Will limiting the costs in clinical negligence claims make patients less safe?

Peter Walsh

Tuesday 14th March 2017

“The annual cost of clinical negligence in the NHS in England has risen from £1.2bn in 2014/15 to £1.5bn in 2015/16 and legal costs were 34% of the 2015/16 expenditure. The current system of claims resolution is often lengthy and adversarial. This creates the dual problems of delaying possible learning of lessons from incidents, and escalating the costs of litigation when claims are brought. This is particularly the case for lower value claims, where recoverable costs often reach two to three times the value of damages actually awarded. In 2015/16, claimant recoverable costs were 220% of damages awarded in claims between £1,000 and £25,000. Most parties agree that this is disproportionately high. Our proposition is that the disproportionality and the time taken to settle are not in the best interests of either the patient or the taxpayer.”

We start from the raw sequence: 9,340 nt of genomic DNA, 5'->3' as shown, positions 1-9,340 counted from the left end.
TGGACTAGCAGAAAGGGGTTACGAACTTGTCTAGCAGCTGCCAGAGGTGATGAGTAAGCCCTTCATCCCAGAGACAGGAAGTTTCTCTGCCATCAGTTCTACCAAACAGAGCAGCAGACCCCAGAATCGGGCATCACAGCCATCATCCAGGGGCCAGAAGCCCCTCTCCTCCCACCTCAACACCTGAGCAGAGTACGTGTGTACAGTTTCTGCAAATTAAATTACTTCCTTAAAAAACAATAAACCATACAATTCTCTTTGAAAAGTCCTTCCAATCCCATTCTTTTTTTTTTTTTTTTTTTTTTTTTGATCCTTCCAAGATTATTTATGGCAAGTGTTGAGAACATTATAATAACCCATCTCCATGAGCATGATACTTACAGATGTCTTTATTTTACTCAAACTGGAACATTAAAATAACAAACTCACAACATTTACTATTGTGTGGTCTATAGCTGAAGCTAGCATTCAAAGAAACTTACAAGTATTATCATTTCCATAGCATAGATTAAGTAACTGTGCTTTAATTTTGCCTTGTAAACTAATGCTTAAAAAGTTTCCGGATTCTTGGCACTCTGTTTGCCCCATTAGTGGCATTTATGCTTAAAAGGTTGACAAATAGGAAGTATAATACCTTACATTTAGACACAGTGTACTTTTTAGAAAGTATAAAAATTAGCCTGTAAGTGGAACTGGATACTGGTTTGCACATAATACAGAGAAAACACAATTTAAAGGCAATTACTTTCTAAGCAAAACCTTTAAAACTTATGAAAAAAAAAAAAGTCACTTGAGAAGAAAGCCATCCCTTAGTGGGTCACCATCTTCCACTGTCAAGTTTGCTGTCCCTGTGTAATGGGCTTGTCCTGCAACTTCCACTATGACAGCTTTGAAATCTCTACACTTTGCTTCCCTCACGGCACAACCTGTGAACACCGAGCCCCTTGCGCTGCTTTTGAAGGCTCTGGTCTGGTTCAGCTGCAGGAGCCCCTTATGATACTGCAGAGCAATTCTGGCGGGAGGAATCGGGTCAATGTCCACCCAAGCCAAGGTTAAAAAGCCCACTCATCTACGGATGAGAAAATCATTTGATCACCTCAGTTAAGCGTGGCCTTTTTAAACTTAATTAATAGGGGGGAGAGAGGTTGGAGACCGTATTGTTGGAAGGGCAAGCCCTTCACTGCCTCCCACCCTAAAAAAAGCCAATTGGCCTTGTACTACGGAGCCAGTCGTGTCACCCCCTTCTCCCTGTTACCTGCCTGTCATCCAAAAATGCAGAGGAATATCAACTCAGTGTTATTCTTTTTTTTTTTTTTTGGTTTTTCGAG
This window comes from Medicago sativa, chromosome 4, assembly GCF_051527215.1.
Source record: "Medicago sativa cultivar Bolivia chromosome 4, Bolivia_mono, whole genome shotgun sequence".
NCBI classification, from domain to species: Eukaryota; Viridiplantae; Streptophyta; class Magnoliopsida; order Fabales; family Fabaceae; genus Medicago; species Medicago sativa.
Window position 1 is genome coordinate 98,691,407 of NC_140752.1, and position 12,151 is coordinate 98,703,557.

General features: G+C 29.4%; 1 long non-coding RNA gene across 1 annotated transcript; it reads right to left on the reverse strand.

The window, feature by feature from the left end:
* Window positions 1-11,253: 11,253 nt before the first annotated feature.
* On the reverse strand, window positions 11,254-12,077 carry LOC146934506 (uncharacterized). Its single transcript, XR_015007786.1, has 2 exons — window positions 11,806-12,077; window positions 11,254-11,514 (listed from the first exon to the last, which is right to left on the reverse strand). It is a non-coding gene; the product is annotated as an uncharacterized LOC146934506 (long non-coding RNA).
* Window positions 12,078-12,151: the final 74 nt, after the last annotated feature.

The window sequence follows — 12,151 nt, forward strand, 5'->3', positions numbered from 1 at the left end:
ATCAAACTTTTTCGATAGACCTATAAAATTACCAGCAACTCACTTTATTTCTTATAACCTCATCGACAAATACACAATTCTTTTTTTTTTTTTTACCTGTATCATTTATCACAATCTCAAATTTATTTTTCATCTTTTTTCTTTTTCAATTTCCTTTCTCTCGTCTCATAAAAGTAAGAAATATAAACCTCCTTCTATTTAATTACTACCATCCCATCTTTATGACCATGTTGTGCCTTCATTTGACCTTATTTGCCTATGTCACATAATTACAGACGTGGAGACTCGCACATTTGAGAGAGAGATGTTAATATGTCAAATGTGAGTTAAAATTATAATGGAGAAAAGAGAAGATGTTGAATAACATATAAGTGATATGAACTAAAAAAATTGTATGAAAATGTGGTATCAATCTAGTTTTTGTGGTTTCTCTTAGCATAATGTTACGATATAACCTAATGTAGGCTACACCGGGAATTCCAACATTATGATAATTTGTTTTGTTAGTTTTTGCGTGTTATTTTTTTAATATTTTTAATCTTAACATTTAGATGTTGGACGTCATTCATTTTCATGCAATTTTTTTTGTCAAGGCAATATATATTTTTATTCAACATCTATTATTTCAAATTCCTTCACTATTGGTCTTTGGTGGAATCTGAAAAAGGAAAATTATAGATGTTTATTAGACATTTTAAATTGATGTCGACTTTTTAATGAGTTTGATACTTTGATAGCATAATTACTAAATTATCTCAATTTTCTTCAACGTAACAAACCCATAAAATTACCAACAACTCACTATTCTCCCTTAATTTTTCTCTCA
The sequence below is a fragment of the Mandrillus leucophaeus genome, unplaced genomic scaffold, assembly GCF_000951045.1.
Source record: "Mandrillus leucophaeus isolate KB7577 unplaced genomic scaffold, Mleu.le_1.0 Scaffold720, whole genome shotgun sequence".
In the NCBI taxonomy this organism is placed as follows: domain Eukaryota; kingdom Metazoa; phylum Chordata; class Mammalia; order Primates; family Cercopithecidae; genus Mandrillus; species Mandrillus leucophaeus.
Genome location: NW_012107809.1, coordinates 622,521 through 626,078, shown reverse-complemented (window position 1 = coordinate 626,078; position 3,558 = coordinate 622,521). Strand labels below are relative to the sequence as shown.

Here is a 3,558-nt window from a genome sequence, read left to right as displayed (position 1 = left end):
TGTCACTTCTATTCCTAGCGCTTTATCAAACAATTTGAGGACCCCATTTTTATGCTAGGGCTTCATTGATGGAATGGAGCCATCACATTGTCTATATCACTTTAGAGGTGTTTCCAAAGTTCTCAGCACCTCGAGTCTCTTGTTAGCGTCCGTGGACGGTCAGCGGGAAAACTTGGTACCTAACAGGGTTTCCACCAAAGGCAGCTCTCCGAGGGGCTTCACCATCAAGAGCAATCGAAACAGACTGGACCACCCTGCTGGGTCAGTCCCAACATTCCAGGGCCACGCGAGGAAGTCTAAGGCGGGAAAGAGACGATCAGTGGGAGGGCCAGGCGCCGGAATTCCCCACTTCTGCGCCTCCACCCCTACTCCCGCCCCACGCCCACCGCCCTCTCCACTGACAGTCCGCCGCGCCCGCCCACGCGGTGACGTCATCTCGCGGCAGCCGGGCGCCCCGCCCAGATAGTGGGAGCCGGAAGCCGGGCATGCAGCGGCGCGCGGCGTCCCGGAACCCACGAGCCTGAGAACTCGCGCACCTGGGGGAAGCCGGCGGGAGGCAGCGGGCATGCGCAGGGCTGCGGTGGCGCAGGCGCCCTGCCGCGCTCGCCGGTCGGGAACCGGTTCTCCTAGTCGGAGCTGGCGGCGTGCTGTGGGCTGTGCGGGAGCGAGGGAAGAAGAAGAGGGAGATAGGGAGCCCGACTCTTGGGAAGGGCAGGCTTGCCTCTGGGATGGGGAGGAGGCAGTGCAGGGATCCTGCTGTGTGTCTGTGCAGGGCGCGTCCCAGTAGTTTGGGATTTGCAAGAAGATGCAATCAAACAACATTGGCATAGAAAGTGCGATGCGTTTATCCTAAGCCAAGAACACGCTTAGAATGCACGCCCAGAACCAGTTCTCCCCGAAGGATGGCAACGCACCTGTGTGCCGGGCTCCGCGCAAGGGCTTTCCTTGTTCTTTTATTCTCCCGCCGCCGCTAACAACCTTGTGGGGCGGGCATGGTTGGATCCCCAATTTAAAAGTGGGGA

(From the Department of Health’s consultation document, Introducing Fixed Recoverable Costs in Lower Value Clinical Negligence Claims)


At first glance one might assume the Department of Health (DH) consultation on imposing fixed recoverable costs in clinical negligence cases is nothing to get exercised about. However, look a bit deeper and you will realise that these proposals are not about curbing so called “excessive” legal costs or all about lawyers. They would have a profound effect on patients’ rights, access justice, and the culture and safety of the NHS.

The DH’s objective is to reduce the cost of clinical negligence cases so that savings can be invested in patient care. Who wouldn’t want that? However, the way that would be done is to impose caps on the amount of legal costs claimants can recover when they settle their claim (eg when it becomes clear it was a deserving claim). It wouldn’t matter how long and unreasonably the claim was defended. No more than the fixed amount could be recovered, no matter what the actual cost of challenging the denials actually was.